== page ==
A stave church is a medieval wooden church. This one was built between 1180 and 1250 with some refurbishing done afterwards. Of all the 28 stave churches in Norway, this one at Borgund is the best preserved. [Details]

Notre Dame Cathedral Paris

Notre Dame Cathedral, Paris

After sketching his new idea for a great Paris cathedral in the dirt outside the original cathedral, so the legend goes, Bishop Scully had the original demolished. A hundred years later, long after the Bishop’s death, Notre Dame stood in its place. The current organ at Notre Dame has 7,374 pipes. [Details]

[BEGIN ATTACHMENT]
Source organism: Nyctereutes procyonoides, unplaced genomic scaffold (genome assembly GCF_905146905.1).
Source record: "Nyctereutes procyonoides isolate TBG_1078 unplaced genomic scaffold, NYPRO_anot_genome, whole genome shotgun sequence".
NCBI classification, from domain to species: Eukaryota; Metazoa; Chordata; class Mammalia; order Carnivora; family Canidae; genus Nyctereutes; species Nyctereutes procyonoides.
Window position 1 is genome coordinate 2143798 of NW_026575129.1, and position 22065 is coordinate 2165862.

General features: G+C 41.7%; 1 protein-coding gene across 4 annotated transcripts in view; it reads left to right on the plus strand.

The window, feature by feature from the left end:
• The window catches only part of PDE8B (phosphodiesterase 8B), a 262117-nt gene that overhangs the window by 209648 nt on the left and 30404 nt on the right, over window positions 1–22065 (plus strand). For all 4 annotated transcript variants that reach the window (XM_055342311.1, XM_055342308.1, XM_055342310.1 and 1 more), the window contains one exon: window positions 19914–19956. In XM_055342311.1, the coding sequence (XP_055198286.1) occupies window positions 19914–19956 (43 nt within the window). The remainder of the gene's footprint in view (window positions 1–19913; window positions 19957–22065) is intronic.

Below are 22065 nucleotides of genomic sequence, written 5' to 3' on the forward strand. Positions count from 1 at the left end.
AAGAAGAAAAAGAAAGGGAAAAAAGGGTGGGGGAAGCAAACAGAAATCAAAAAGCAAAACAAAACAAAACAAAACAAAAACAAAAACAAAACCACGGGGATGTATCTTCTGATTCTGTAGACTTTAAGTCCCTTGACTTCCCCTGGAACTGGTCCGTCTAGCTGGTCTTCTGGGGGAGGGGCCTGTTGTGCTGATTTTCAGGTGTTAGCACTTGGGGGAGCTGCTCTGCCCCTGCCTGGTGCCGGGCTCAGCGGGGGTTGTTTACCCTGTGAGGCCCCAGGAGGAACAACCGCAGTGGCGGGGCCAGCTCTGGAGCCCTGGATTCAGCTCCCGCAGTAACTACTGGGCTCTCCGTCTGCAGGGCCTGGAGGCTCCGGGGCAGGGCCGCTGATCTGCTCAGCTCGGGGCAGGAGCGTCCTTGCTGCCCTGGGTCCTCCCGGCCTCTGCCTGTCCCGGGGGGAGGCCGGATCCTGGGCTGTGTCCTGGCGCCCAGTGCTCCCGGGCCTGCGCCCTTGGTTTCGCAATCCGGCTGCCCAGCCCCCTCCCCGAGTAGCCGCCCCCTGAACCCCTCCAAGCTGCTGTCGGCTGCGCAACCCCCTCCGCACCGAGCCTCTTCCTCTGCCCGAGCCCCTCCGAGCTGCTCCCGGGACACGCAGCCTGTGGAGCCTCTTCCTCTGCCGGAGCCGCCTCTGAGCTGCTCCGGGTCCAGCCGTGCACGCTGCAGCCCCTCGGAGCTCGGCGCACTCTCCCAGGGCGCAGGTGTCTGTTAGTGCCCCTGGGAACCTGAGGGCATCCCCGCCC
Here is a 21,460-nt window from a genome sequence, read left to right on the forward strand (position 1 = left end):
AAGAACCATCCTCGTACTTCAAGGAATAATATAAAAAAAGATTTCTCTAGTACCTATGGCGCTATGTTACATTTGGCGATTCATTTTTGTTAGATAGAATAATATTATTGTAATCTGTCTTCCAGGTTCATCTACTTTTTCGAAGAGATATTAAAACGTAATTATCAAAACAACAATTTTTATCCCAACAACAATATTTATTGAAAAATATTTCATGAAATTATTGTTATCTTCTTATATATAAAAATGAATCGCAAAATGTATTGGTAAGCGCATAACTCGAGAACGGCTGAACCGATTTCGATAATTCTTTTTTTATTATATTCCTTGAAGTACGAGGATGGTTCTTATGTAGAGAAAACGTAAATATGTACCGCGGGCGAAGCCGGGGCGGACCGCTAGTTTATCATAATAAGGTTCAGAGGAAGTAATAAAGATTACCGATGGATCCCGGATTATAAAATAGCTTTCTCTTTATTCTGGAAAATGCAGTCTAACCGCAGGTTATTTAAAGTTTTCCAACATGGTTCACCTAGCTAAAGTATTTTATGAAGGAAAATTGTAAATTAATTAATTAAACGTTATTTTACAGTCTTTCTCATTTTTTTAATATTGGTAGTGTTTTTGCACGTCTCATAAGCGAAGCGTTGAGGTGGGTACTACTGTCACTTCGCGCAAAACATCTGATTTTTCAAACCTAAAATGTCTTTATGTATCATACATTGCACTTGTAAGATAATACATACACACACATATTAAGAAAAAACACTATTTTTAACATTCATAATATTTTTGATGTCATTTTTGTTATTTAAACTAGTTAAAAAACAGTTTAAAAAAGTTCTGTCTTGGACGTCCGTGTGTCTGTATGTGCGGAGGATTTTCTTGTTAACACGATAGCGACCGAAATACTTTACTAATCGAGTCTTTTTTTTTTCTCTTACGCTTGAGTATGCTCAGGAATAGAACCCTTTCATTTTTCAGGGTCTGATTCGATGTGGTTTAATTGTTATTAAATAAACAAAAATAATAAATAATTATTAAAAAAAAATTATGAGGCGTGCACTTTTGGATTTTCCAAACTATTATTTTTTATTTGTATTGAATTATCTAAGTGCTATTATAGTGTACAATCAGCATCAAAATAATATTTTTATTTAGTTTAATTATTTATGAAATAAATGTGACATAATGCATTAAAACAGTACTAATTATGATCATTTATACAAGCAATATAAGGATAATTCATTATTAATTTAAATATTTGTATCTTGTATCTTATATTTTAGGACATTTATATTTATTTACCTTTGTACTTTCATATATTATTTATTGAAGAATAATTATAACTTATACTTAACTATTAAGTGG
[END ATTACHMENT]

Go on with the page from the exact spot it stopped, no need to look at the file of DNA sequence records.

Basilica Of Our Lady Of Lichen Poland

Basilica Of Our Lady Of Lichen, Poland

The biggest temple in Poland and one of the largest in the world, the building was only completed in 2004. It contains the painting of Our Lady of Lichen. The story is that a wounded Napoleon soldier invoked the Virgin Mary begging her not to let him die in a foreign country. She agreed, so long as he arranged to have a painting done of her and have it hung in a public place. [Details]

Metropolitan Cathedral of Rio de Janeiro Rio de Janeiro

Metropolitan Cathedral of Rio de Janeiro, Rio de Janeiro

Sometimes known as the New Cathedral, from the inside this cone-shaped church looks more like a stadium than a cathedral. From here in 2013 on World Youth Day Pope Francis called young people to radical witness.  [Details]

St. Sophia Cathedral Kiev, Ukraine

St. Sophia Cathedral, Kiev, Ukraine